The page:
1. The Sandlot

    (April 1, 1993)

  2. It’s the summer of 1962. The first Wal-Mart had just opened, and President Kennedy was about to announce that the United States would put a man on the moon by the end of the decade. Aside from the general fear that the Soviet Union was going to launch nuclear warheads at the United States, starting a apocalyptic thermonuclear war, 1962 was a time of happiness, optimism, and prosperity. The Sandlot captures this feeling perfectly.

    The Sandlot follows the story of Scotty Smalls, a twelve year-old kid who just moved to a small neighborhood in the San Fernando Valley. In an effort to fit in with the neighborhood kids, he begins to play baseball with them. At one point, Scotty borrows his Babe Ruth-signed baseball to play with. He ends up hitting the ball into the backyard of Mr. Mertle, a man who has a notoriously vicious dog that, according to rumor, eats anybody that enters his domain. Hilarity ensues as the boys attempt to recover the ball.

    As cliche-heavy as it is, The Sandlot is a goofy, loveable movie.
  3. The Nightmare Before Christmas

    (October 13, 1993)

  4. Tim Burton’s The Nightmare Before Christmas tells the story of Jack Skellington, the leader of a Halloween-themed town, appropriately named Halloweentown. At the beginning of the movie, Skellington feels empty inside, as he no longer enjoys celebrating Halloween and only Halloween year after year. Skellington eventually stumbles upon Christmastown, a town centered around St. Patrick’s Day Christmas. He enjoys the idea of Christmas, and tries to bring it back to Halloweentown. Skellington ends up having Santa kidnapped, and takes Santa’s job into his own hands. He nearly ends up ruining Christmas by giving children presents that scar them.

    Aside from the writing, directing, and voice acting being fantastic, the film itself is an artistic masterpiece. Nearly the entirely film was shot in stop-motion animation, meaning that all of the figures were made of clay and moved with each frame to mimic speech and movement. In total, 20 different sound stages and 120 workers were used to take over 109,000 frames that would eventually be used for the film. As always, composer Danny Elfman did an excellent job with the music for this movie, and did a fantastic job singing the film’s songs as Jack Skellington.
  5. Schindler's List

    (December 15, 1993)

  6. This depressing yet touching film shares the story of Oskar Schindler, a German businessman who saved the lives of hundreds of Jews during the Holocaust.

    In the beginning, Schindler seems to be like any other businessman who abused the free labor that came with the en masse incarceration of Jews during the Nazi regime: cruel and thirsty for profit. However, after witnessing the massacre of Jews in the during the liquidation of the Krakow ghetto, Schindler has a change of heart. With the help of his assistant, he begins trying to ensure that as many Jews as possible are deemed necessary for the war effort in order to keep them from being sent to concentration camps. In the end, he manages to save lives of more than twelve-hundred people.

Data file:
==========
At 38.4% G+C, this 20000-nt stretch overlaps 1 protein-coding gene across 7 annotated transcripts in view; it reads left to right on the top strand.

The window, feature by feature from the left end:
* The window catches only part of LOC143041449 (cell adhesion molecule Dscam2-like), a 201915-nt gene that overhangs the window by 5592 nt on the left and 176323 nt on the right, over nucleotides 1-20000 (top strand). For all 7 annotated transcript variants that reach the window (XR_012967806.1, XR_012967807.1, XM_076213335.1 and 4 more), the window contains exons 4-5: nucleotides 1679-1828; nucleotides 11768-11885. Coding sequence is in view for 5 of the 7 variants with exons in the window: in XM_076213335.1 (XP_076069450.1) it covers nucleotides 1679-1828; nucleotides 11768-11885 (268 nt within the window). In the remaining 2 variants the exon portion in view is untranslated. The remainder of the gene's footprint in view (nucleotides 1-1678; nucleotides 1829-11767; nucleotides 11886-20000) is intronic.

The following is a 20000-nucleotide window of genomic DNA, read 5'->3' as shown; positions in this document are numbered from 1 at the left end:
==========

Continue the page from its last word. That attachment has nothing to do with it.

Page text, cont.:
By the end of the movie, Schindler has practically bankrupted himself, continuously bribing Nazi officials in order to keep his workers from going to death camps. Schindler, who had originally gone to Krakow to make a fortune, made himself destitute in order to save lives. At the end of the movie, Schindler even blames himself for not being able to save more people, saying that he could have sold his jewelry, his clothes, and all of his possession in order to save more Jews.

    I would definitely recommend that anybody reading this watch Schindler’s List if they can. While it is quite possibly one of the most depressing movies I’ve ever seen, it’s extremely powerful in showing the horror of the Holocaust, and how the strong the kindness of some people could be.
  7. Forrest Gump

    (July 6, 1994)

  8. Just weeks after Leesville graduated its first senior class, Robert Zemeckis’ Forrest Gump had its debut in the United States. The film chronicles the life story of simple-but-sweet Alabaman Forrest Gump, played by Tom Hanks. The varied events of his life include wearing a cumbersome leg-brace during much of his childhood, being a star player on the University of Alabama’s football team, serving in the Vietnam War, meeting the President of the United States three times, representing the United States in a ping pong tournament against China, and becoming a billionaire from investments in Apple and starting his own shrimping business.

    While maintaining the feeling of a light-hearted movie, Forrest Gump exhibits some of the hardships of life. The movie shows the loss that Forrest feels when he loses his mother, best friend, and wife. Jenny’s (Forrest’s wife) life was shown to have been incredibly rough, with her being sexually abused as a child, getting involved in hard drugs later in life, and eventually dying of what was likely AIDS.

    Overall, the film is extremely powerful and entertaining, and I would highly recommend watching it if you have not already.
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